Help measuring voltage spike with oscilloscope

Thread Starter

Sprayman

Joined Mar 31, 2020
8
I am tasked with confirming a report that said we had a large voltage spike (~400v I believe) when turning some equipment on.

I went and put the oscilloscope on our main that is in the same box for the switch for the equipment.

I throw the switch and see my measurements react a little but I can't tell whats happening for the most part.

I am using a Tektronix TDS 3014C. Is there a way to set this guy up to show a history of spikes or show the max voltage spiked to?

Last time i used an oscilloscope this in depth was university so I am still getting my feet wet. Any thoughts would be greatly appreciated!
 

AlbertHall

Joined Jun 4, 2014
10,390
Acqisition type 'wave alert' which will find something different from normal or trigger based on rise/fall time - the spike can be expected to be faster than the supply wave form.
 

KeithWalker

Joined Jul 10, 2017
1,216
What is the supply to the equipment? If it is AC mains, you have a number of problems. The first is that this forum prohibits discussions which involve making measurements on live mains power. The second problem is that unless you have experience in making measurements on live AC voltages you are putting your life at risk.
My second question is how was the 400V spike detected in the first place? Their measurement technique should be tested as it may not be valid.
To capture the voltage trensient on an oscilloscope, you will need a scope with memory capabilities and a probe that will withstand the transient voltage without breaking down and blowing the front end off your scope (I've seen it happen!).
You need to set the triggering on the scope for fast AC (not auto) on the channel you are using and the timebase to around 1mS per div to start with. Set the vertical input set to a suitable high level, taking into account the attenuation of the probe.
It will probably take several tries with the trigger set to different levels before you capture the spike. Once you have it you can reproduce the measurement with more appropriate vertical and horizontal settings.
Good luck.
Keith
 
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danadak

Joined Mar 10, 2018
4,057
If you set trigger to something like 100V, and set scope up for one shot trigger, that will capture
the transient. So if scope is set for 50V / div, then set trigger to 2 boxes on screen. Then start
the equipment. Check sample rate is reasonably high, then after a trigger if you only have part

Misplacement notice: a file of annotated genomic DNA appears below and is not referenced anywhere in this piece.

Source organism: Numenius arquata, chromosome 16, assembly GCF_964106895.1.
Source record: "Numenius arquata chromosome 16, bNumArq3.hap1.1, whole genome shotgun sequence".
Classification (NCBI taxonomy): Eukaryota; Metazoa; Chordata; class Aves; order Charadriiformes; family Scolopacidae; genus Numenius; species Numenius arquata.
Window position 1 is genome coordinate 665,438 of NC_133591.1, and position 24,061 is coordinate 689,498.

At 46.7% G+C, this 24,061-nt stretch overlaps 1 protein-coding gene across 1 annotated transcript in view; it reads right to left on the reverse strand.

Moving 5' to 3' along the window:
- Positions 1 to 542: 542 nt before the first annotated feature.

of the event raise the sampling rate.

remember, you trade off sampling rate. hence resolution, for total history in the memory. So if
transient is short you want high sample rate, but if it lasts a long time then you drop the sample
rate to get more history stored in scope memory for review.

https://www.tek.com/document/online/primer/xyzs-scopes/ch4/oscilloscope-systems-and-controls



Regards, Dana.
 
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Thread Starter

Sprayman

Joined Mar 31, 2020
8
AH, was unaware that AC was taboo, I am very experienced with AC however this is DC, They were using some sort of handheld device, (i'm assuming a scope?) I am in the process of checking with them but I would like to try it myself.

So from what I gathered, I can set my scope to lets say 300v and trigger it when the event spikes past 300. I assume this will freeze frame my scope at that point if it happens. If nothing happens, my trigger is too high, the sample rate is too slow, or there is no such event correct? The equipment supplies a pulsing voltage in the first place, this wont affect single trigger if it is set high enough if i understand correctly.

Thanks for all the feed back! First post on here, still learning!

(Also for you curious souls, I can't say what the equipment is due to an NDA, but if i were to print it out for you it would definitely be 3 dimensional as to what i am working on.)
 
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danadak

Joined Mar 10, 2018
4,057
I assume this will freeze frame my scope at that point if it happens.
Yes if in one shot mode.

If nothing happens, my trigger is too high, the sample rate is too slow, or there is no such event correct?
Yes, to a point. If sample rate too low, because scope is async sampling signal, eventually it will meet
conditions of sampling the transient and trigger. But display will be pretty unstable, unless doing
single shot trigger.

The equipment supplies a pulsing voltage in the first place, this wont affect single trigger if it is set high enough if i understand correctly.
Yes. You can also set a trigger for a pulse < some width or > some width. This is another way of getting at a transient.
Even pattern triggers can be done, or mask triggers. Depends on scopes capability.

1585673727966.png


Regards, Dana.
 
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